A world group led by astronomers from the Curtin College node of the Worldwide Centre for Radio Astronomy Analysis (ICRAR) has found a brand new sort of stellar object that challenges our understanding of the physics of neutron stars.
The item might be an ultra-long interval magnetar, a uncommon sort of star with extraordinarily robust magnetic fields that may produce highly effective bursts of power.
Till lately, all recognized magnetars launched power at intervals starting from a couple of seconds to some minutes. The newly found object emits radio waves each 22 minutes, making it the longest interval magnetar ever detected.
The analysis was revealed within the journal Nature.
Astronomers found the item utilizing the Murchison Widefield Array (MWA), a radio telescope on Wajarri Yamaji Nation in outback Western Australia.
Lead writer Dr Natasha Hurley-Walker mentioned the magnetar, named GPM J1839−10, is 15,000 light-years away from Earth within the Scutum constellation.
“This exceptional object challenges our understanding of neutron stars and magnetars, that are a number of the most unique and excessive objects within the Universe,” she mentioned.
The stellar object is simply the second of its sort ever detected after the primary was found by Curtin College undergraduate analysis pupil Tyrone O’Doherty.
Initially, scientists couldn’t clarify what that they had discovered.
They revealed a paper in Nature in January 2022 describing an enigmatic transient object that may intermittently seem and disappear, emitting highly effective beams of power 3 times per hour.
Dr Hurley-Walker—O’Doherty’s honours supervisor—mentioned the primary object took us unexpectedly.
“We had been stumped,” she mentioned. “So we began looking for comparable objects to search out out if it was an remoted occasion or simply the tip of the iceberg.”
Between July and September 2022, the group scanned the skies utilizing the MWA telescope.
They quickly discovered what they had been on the lookout for in GPM J1839−10.
It emits bursts of power that last as long as 5 minutes—5 instances longer than the primary object.
Different telescopes adopted as much as affirm the invention and be taught extra concerning the object’s distinctive traits.
These included three CSIRO radio telescopes in Australia, the MeerKAT radio telescope in South Africa, the Grantecan (GTC) 10m telescope, and the XMM-Newton house telescope.
Armed with GPM J1839−10’s celestial coordinates and traits, the group additionally started looking out the observational archives of the world’s premier radio telescopes.
“It confirmed up in observations by the Big Metrewave Radio Telescope (GMRT) in India, and the Very Giant Array (VLA) within the USA had observations relationship way back to 1988,” she mentioned.
“That was fairly an unbelievable second for me. I used to be 5 years previous when our telescopes first recorded pulses from this object, however nobody observed it, and it stayed hidden within the information for 33 years.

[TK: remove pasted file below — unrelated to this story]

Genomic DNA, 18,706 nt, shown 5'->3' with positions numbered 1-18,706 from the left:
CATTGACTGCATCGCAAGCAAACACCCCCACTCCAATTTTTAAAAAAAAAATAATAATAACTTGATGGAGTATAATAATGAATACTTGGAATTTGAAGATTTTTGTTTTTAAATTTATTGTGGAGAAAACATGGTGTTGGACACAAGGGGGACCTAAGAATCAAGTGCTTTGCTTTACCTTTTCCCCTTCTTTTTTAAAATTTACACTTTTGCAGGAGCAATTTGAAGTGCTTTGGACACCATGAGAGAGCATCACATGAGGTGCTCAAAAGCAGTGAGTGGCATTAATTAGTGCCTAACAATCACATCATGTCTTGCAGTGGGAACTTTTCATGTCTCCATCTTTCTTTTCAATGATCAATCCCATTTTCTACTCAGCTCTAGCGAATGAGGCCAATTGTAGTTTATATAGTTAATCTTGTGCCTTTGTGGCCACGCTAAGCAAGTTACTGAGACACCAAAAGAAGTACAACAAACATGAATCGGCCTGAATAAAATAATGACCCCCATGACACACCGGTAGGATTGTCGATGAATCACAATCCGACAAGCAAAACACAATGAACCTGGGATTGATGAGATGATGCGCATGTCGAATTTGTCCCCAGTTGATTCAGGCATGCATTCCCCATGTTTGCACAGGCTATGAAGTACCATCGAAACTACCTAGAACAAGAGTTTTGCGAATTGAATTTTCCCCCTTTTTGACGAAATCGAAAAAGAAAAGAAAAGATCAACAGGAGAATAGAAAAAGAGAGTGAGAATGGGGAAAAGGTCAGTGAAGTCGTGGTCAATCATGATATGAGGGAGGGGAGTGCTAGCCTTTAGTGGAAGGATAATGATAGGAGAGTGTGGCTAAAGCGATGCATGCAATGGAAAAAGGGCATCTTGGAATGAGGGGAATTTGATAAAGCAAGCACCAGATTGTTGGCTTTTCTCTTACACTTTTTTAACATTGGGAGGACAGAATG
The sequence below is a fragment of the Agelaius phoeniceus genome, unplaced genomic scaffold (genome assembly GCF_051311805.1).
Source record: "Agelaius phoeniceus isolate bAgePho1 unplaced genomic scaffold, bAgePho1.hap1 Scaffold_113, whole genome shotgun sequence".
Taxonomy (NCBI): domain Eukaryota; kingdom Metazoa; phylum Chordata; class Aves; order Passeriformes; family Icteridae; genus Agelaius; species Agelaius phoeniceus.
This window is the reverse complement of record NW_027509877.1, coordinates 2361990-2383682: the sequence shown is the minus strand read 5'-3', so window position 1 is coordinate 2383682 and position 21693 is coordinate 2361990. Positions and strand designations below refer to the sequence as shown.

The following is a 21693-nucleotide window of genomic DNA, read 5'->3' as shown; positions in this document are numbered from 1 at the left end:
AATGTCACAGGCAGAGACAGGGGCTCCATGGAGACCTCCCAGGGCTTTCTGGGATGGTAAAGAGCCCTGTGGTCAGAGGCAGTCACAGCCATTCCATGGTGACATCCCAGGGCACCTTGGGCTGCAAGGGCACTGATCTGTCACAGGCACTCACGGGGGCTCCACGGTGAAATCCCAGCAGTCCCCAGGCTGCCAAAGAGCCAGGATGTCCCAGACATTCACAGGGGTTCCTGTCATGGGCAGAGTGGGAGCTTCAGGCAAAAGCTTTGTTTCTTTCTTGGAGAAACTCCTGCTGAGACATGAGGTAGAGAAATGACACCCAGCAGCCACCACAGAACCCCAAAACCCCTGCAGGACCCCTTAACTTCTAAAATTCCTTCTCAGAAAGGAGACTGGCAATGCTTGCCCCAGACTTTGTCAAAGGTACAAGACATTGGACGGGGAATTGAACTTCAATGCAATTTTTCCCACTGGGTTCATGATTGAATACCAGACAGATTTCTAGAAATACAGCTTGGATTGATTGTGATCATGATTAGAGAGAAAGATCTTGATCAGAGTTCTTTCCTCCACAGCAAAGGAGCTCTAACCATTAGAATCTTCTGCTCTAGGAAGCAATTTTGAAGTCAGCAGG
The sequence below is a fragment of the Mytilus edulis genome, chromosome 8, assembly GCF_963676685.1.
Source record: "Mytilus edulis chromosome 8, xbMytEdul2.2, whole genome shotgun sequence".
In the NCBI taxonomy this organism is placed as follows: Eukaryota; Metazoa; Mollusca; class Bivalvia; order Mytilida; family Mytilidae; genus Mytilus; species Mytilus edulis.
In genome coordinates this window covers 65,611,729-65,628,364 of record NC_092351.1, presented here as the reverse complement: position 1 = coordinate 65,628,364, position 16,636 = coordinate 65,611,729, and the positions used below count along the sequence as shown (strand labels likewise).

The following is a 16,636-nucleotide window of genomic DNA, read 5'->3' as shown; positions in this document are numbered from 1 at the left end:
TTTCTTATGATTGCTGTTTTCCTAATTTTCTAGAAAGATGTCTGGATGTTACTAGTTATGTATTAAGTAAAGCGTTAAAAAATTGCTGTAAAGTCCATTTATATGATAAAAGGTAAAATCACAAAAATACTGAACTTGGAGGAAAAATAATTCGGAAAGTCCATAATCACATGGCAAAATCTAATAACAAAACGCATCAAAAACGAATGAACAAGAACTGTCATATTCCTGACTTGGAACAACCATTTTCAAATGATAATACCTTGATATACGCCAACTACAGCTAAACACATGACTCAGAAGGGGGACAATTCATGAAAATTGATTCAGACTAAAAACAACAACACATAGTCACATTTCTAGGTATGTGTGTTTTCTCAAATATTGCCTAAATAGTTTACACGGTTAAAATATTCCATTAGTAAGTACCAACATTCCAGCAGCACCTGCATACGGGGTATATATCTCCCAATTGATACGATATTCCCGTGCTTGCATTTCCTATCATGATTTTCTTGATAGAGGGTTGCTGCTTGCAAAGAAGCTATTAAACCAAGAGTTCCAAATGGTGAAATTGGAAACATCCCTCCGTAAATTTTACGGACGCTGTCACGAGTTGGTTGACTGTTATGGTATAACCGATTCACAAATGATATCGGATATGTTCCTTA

“They missed it as a result of they hadn’t anticipated to search out something prefer it.”
Not all magnetars produce radio waves. Some exist beneath the ‘demise line’, a vital threshold the place a star’s magnetic subject turns into too weak to generate high-energy emissions.
“The item we’ve found is spinning means too slowly to provide radio waves—it’s beneath the demise line,” Dr Hurley-Walker mentioned.
“Assuming it’s a magnetar, it shouldn’t be attainable for this object to provide radio waves. However we’re seeing them.
“And we’re not simply speaking about somewhat blip of radio emission.
“Each 22 minutes, it emits a five-minute pulse of radio wavelength power, and it’s been doing that for not less than 33 years.
“No matter mechanism is behind that is extraordinary.”
The invention has essential implications for our understanding of the physics of neutron stars and the behaviour of magnetic fields in excessive environments.
It additionally raises new questions concerning the formation and evolution of magnetars and will make clear the origin of mysterious phenomena reminiscent of quick radio bursts.
The analysis group plans to conduct additional observations of the magnetar to be taught extra about its properties and behavior.
In addition they hope to find extra of those enigmatic objects sooner or later, to find out whether or not they’re certainly ultra-long interval magnetars, or one thing much more phenomenal.
The MWA is a precursor to the world’s largest radio astronomy observatory, the Sq. Kilometre Array, which is below building in Australia and South Africa. The MWA celebrates a major milestone this 12 months because it completes a decade of operations and worldwide scientific discovery.
The Worldwide Centre for Radio Astronomy Analysis (ICRAR) is a three way partnership between Curtin College and The College of Western Australia with assist and funding from the State Authorities of Western Australia.